Several large insurers of legal errors and omissions have pulled out of the market for small firms this summer. Thousands of organizations with ten or fewer practicing attorneys will be receiving non-renewal notices over the coming year – ending an almost decade long stretch of increased insurer competition, lower prices and broadened terms.
The pullback of insurers from the legal malpractice space has been going on since 2012 but until recently each carrier exit was met by a new entrant to the space. Many low risk lawyers will be struggling in 2015 to find competitive terms for the first time in years.
The three primary reasons for this are lack of proper controls, the inability of small firms to take large deductibles and prices being pushed to an unprofitable level by increased capital.
Lack of Controls
After an organization faces a claim they generally put controls in place to reduce the likelihood of the event happening a second time. Large firms see many more mistakes due to their scale and have invested heavily in risk management. Many small businesses, no matter the industry, mistake skill for luck when they haven’t faced a lawsuit. E&O insurance applications list dozens of controls insurers expect, from duplicate docket controls to utilizing formal declinations of representation. As the remaining insurers increase their underwriting scrutiny those small firms who invest in risk management have the best chance of securing favorable terms in the changing market.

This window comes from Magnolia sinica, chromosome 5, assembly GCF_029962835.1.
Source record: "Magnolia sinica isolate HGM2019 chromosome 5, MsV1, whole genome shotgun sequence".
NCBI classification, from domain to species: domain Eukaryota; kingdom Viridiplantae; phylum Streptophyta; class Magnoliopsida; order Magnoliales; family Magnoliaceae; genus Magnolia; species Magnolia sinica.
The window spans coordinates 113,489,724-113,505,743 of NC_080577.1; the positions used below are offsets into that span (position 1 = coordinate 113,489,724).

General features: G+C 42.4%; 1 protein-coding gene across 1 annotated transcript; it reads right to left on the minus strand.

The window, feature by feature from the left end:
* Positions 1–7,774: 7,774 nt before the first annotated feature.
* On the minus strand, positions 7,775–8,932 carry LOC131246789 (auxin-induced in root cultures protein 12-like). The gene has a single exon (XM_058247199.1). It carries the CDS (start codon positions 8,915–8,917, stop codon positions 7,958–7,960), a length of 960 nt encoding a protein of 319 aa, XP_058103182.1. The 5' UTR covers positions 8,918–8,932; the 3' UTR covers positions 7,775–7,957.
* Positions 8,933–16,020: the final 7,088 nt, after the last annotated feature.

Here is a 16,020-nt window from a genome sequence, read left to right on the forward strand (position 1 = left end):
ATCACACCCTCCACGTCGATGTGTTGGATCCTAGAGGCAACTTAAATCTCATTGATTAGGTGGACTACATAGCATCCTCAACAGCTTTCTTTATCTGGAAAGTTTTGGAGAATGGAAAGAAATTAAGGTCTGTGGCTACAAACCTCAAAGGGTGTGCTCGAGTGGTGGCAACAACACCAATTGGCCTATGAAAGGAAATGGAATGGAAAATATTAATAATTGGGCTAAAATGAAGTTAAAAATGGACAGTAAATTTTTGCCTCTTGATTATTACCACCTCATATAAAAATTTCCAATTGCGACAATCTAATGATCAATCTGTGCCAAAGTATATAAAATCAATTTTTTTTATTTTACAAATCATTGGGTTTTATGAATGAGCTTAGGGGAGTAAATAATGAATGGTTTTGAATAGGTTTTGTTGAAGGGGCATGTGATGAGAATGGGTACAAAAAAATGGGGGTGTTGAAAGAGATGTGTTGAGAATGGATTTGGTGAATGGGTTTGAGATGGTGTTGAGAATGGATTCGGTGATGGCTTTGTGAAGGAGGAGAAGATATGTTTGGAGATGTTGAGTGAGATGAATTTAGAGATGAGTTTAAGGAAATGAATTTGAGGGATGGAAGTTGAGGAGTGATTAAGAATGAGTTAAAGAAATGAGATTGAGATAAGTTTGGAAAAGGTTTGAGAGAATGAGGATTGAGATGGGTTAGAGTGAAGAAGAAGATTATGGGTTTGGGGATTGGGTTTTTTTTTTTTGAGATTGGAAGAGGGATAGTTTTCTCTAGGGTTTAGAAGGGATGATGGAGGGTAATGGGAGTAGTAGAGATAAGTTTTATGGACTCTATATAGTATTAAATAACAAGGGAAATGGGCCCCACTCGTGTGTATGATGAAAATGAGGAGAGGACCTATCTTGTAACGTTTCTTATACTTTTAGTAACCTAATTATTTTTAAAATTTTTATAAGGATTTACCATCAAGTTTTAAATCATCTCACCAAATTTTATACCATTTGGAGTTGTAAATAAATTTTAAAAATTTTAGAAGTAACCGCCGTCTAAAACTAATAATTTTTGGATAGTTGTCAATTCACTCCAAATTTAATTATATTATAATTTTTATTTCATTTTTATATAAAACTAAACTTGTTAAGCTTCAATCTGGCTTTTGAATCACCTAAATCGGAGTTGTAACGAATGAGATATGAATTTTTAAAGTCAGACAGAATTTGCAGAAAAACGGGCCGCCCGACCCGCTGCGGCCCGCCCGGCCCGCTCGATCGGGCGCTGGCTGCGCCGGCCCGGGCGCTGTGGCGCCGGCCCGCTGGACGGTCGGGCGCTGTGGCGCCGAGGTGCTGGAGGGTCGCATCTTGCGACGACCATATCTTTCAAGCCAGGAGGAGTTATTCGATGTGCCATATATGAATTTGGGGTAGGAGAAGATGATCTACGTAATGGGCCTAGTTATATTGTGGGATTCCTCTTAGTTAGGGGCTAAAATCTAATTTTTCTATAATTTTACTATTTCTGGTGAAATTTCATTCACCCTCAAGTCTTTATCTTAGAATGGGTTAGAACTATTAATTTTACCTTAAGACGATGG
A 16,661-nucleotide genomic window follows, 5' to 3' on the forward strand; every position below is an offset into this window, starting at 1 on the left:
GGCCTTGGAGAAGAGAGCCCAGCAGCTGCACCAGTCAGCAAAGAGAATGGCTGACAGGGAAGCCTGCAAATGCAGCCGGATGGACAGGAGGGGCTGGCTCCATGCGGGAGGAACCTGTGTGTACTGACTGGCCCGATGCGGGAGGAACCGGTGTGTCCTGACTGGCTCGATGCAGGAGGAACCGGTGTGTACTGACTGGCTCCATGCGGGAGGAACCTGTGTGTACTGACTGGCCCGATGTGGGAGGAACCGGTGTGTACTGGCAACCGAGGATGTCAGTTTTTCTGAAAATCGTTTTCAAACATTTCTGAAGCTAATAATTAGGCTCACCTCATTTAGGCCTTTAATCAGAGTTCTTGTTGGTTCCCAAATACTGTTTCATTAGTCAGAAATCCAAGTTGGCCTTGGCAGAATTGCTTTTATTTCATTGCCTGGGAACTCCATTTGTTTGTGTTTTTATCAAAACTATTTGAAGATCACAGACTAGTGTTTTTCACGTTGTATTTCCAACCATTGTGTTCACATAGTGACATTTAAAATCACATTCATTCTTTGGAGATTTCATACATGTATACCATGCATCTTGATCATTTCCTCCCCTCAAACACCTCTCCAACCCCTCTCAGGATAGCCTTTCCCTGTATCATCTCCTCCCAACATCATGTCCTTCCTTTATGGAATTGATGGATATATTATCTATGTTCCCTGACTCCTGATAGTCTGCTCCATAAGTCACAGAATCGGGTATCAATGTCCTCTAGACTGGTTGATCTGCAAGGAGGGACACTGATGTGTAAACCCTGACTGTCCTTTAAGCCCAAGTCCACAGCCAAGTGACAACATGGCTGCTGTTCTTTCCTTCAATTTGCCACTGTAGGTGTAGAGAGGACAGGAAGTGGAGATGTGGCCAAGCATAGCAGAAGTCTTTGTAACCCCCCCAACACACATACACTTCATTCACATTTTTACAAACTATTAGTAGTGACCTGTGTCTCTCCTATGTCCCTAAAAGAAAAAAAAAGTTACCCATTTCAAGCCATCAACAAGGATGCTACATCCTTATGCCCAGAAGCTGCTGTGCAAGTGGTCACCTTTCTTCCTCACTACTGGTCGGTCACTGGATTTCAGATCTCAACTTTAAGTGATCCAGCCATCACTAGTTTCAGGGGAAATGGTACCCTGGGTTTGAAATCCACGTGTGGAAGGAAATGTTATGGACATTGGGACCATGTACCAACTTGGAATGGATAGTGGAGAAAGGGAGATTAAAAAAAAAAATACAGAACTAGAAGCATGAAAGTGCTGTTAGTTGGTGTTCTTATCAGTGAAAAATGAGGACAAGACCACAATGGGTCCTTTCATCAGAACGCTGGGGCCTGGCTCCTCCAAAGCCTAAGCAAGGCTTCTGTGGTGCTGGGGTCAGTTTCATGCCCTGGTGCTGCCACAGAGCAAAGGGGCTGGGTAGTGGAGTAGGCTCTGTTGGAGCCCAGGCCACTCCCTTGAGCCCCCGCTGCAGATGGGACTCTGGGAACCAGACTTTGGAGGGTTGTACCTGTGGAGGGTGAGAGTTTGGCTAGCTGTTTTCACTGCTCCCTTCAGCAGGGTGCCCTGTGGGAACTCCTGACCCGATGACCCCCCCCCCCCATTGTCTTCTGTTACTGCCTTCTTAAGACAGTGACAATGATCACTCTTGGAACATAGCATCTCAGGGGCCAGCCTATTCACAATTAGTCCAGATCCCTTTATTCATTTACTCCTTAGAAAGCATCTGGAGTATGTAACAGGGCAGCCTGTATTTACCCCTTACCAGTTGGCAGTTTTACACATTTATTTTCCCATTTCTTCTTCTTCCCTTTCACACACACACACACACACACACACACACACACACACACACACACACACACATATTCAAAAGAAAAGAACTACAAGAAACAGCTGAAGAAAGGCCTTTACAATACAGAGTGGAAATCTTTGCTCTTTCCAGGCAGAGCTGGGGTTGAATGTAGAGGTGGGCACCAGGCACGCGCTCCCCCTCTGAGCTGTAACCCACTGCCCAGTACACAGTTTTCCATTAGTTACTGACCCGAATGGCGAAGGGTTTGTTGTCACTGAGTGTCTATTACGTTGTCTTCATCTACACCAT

Deductibles too Low
All legal malpractice insurers have reported a significant uptick in the number of claims being filed. Most small firms have very low deductibles on their policies, which causes the carrier to incur expenses on the most trivial of allegations. Larger firms have increased their retentions to self-insure expected defense costs but it’s infeasible for a small partnership to match the hundred thousand dollars or more a large firm can afford to pay on each claim. Losses have mounted across the industry but larger firms are in a much better position to raise their deductibles accordingly. Most states will hold insurers responsible for the deductible amount if an insured cannot pay, giving them reason to avoid issuing large retention policies to smaller firms wanting to retain the risk.
Cut Throat Competition
The recent economic uncertainty has caused institutional investors to seek alternative investments that are not correlated with the economy, with many deciding to flood money into the insurance marketplace. Many insurance companies have used this capital to push into the professional liability space and undercut the established underwriters to gain market share. The established players pulled out and when unexpectedly high claims started to develop for the newer carriers, many exited the market as well. Professional liability claims take years to develop, the settlements being paid now can be from incidents five or more years ago. Because of the time between when premium is paid and claims are settled the market has an inherent volatility that is difficult to quickly smooth. The premiums being paid today may be more than adequate to pay claims but the actuaries won’t see proof of it for some time.
ProtectLawyers.com is run by an independent broker with access to a number of insurers continuing to write small firms. Contact their professional liability experts to discuss errors and omissions insurance options for your firm.